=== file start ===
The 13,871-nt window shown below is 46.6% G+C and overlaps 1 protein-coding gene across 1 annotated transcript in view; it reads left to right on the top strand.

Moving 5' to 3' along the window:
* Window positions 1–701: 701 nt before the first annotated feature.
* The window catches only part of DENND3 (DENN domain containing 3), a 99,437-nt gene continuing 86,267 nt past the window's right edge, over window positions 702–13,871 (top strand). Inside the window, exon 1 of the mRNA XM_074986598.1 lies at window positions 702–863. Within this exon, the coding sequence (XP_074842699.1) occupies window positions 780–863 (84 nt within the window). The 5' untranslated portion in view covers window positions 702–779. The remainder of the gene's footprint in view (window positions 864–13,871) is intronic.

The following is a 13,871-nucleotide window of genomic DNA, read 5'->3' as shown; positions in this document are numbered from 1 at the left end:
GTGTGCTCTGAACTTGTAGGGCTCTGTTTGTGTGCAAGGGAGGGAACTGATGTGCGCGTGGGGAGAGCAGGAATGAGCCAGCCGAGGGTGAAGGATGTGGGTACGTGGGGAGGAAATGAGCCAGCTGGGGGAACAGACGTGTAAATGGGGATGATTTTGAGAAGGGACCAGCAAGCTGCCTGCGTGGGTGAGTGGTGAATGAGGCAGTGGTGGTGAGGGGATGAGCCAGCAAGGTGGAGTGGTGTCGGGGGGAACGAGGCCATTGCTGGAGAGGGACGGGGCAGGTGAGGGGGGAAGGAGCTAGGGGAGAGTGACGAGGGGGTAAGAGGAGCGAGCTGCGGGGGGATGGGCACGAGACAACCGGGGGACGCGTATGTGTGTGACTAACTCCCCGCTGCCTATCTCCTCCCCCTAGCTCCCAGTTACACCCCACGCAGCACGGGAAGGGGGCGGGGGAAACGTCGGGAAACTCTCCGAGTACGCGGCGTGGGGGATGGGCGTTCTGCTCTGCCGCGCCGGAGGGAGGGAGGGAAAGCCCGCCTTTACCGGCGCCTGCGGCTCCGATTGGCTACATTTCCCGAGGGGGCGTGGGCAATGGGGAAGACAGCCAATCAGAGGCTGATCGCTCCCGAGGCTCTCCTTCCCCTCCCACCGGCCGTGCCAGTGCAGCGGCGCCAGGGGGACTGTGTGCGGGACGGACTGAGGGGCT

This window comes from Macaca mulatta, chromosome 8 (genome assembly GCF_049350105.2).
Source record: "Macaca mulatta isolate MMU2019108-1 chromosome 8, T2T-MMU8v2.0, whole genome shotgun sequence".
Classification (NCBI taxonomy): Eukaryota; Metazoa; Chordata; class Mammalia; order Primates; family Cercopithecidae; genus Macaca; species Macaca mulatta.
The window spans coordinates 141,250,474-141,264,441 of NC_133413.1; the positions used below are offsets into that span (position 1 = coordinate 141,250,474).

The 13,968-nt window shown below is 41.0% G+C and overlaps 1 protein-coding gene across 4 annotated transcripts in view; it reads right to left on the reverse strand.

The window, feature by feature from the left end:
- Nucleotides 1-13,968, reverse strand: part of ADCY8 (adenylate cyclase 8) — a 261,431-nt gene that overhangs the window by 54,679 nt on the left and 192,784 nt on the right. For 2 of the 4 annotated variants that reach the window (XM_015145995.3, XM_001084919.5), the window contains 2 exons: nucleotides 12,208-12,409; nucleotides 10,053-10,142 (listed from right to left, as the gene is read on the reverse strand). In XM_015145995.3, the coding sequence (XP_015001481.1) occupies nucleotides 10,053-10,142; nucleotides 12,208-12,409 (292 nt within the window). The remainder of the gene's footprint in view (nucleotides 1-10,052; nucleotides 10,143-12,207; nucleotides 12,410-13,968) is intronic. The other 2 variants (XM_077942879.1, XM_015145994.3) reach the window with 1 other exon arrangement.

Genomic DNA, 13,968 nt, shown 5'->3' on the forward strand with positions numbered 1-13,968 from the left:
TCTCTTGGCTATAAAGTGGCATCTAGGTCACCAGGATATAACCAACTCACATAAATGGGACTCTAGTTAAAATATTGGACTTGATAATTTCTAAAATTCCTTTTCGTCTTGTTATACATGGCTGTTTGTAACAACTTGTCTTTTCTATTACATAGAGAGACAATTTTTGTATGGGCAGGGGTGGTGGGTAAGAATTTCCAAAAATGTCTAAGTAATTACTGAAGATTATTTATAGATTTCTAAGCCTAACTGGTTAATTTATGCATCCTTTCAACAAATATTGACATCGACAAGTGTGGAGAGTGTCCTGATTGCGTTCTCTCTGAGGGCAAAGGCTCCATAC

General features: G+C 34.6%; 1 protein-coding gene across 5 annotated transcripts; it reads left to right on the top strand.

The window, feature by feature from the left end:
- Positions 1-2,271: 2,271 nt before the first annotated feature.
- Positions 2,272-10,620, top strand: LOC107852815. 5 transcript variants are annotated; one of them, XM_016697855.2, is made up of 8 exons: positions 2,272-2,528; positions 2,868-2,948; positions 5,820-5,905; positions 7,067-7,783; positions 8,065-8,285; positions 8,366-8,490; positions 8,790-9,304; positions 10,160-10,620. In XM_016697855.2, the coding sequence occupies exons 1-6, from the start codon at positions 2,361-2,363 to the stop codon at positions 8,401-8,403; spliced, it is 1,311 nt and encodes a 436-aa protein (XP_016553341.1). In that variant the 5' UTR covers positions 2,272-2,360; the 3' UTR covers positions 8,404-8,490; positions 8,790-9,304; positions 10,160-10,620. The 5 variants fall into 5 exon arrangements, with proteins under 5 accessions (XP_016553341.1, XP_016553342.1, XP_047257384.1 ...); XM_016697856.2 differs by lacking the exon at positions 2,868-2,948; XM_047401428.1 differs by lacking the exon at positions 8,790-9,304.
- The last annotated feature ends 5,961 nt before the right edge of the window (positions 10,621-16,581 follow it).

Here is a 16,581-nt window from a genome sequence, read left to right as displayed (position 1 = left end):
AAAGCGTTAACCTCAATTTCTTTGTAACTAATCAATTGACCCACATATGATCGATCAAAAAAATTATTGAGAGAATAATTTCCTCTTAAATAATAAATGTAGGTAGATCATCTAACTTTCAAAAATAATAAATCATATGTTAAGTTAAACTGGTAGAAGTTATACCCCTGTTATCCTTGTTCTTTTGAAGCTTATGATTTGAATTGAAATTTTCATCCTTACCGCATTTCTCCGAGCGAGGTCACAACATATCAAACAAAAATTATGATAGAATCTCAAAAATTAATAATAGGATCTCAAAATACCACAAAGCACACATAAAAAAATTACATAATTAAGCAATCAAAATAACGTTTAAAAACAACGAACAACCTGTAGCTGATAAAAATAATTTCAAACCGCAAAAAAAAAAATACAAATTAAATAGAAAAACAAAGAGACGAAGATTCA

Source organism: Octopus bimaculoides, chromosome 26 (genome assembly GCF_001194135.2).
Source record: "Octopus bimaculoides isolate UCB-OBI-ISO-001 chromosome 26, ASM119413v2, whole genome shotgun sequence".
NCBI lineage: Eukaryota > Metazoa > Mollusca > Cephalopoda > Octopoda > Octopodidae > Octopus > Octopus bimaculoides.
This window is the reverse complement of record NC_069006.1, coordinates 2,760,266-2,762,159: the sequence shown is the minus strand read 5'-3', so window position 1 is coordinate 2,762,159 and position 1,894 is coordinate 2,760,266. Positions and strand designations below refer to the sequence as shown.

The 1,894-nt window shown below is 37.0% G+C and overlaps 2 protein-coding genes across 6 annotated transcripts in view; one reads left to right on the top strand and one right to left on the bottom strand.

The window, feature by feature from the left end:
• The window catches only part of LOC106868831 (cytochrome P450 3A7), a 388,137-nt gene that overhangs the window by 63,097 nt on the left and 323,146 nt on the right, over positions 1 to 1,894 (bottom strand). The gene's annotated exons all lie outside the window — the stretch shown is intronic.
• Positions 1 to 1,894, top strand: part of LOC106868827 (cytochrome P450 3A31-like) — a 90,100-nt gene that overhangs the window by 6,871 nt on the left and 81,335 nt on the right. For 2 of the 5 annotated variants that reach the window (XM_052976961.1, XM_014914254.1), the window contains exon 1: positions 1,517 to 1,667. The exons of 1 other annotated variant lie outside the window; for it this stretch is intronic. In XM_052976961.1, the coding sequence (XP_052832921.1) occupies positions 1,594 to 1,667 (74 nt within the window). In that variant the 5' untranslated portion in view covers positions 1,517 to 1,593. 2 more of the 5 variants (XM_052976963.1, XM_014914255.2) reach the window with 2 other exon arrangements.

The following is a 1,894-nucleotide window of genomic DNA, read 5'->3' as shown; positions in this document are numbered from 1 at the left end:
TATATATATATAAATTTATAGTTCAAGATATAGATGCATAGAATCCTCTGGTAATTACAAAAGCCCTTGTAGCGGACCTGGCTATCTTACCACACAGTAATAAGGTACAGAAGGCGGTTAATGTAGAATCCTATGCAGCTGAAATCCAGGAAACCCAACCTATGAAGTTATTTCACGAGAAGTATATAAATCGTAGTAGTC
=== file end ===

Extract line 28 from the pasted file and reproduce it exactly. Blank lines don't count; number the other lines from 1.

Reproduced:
The window, feature by feature from the left end: